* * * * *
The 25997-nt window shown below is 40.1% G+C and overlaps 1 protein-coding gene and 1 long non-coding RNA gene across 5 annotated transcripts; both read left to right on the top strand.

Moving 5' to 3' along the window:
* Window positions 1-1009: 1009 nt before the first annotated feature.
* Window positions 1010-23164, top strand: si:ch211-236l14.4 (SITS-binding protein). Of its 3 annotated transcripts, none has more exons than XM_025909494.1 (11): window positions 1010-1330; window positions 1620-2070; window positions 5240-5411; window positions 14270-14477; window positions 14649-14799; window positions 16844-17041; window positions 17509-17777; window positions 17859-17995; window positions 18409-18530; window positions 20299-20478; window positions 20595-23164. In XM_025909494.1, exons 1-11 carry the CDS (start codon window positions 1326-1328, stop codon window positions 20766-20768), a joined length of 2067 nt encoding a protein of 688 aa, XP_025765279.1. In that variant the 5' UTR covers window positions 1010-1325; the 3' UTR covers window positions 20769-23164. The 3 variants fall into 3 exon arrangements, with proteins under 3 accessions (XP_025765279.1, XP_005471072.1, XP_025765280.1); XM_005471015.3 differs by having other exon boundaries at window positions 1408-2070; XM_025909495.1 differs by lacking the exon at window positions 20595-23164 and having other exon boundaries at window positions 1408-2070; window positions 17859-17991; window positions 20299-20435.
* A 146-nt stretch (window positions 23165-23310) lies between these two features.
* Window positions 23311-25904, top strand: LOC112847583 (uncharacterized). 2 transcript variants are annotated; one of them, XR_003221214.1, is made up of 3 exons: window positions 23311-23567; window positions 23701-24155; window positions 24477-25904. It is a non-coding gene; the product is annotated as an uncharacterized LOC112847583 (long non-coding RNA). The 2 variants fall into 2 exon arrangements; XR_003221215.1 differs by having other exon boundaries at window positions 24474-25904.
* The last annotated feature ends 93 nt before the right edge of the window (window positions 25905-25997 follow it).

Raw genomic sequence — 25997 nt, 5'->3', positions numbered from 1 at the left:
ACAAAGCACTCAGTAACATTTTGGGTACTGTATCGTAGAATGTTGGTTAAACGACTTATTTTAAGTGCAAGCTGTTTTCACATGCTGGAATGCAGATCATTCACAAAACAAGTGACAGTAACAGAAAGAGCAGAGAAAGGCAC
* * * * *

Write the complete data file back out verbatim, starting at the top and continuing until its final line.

The 25997-nt window shown below is 40.1% G+C and overlaps 1 protein-coding gene and 1 long non-coding RNA gene across 5 annotated transcripts; both read left to right on the top strand.

Moving 5' to 3' along the window:
* Window positions 1-1009: 1009 nt before the first annotated feature.
* Window positions 1010-23164, top strand: si:ch211-236l14.4 (SITS-binding protein). Of its 3 annotated transcripts, none has more exons than XM_025909494.1 (11): window positions 1010-1330; window positions 1620-2070; window positions 5240-5411; window positions 14270-14477; window positions 14649-14799; window positions 16844-17041; window positions 17509-17777; window positions 17859-17995; window positions 18409-18530; window positions 20299-20478; window positions 20595-23164. In XM_025909494.1, exons 1-11 carry the CDS (start codon window positions 1326-1328, stop codon window positions 20766-20768), a joined length of 2067 nt encoding a protein of 688 aa, XP_025765279.1. In that variant the 5' UTR covers window positions 1010-1325; the 3' UTR covers window positions 20769-23164. The 3 variants fall into 3 exon arrangements, with proteins under 3 accessions (XP_025765279.1, XP_005471072.1, XP_025765280.1); XM_005471015.3 differs by having other exon boundaries at window positions 1408-2070; XM_025909495.1 differs by lacking the exon at window positions 20595-23164 and having other exon boundaries at window positions 1408-2070; window positions 17859-17991; window positions 20299-20435.
* A 146-nt stretch (window positions 23165-23310) lies between these two features.
* Window positions 23311-25904, top strand: LOC112847583 (uncharacterized). 2 transcript variants are annotated; one of them, XR_003221214.1, is made up of 3 exons: window positions 23311-23567; window positions 23701-24155; window positions 24477-25904. It is a non-coding gene; the product is annotated as an uncharacterized LOC112847583 (long non-coding RNA). The 2 variants fall into 2 exon arrangements; XR_003221215.1 differs by having other exon boundaries at window positions 24474-25904.
* The last annotated feature ends 93 nt before the right edge of the window (window positions 25905-25997 follow it).

Raw genomic sequence — 25997 nt, 5'->3', positions numbered from 1 at the left:
ACAAAGCACTCAGTAACATTTTGGGTACTGTATCGTAGAATGTTGGTTAAACGACTTATTTTAAGTGCAAGCTGTTTTCACATGCTGGAATGCAGATCATTCACAAAACAAGTGACAGTAACAGAAAGAGCAGAGAAAGGCAC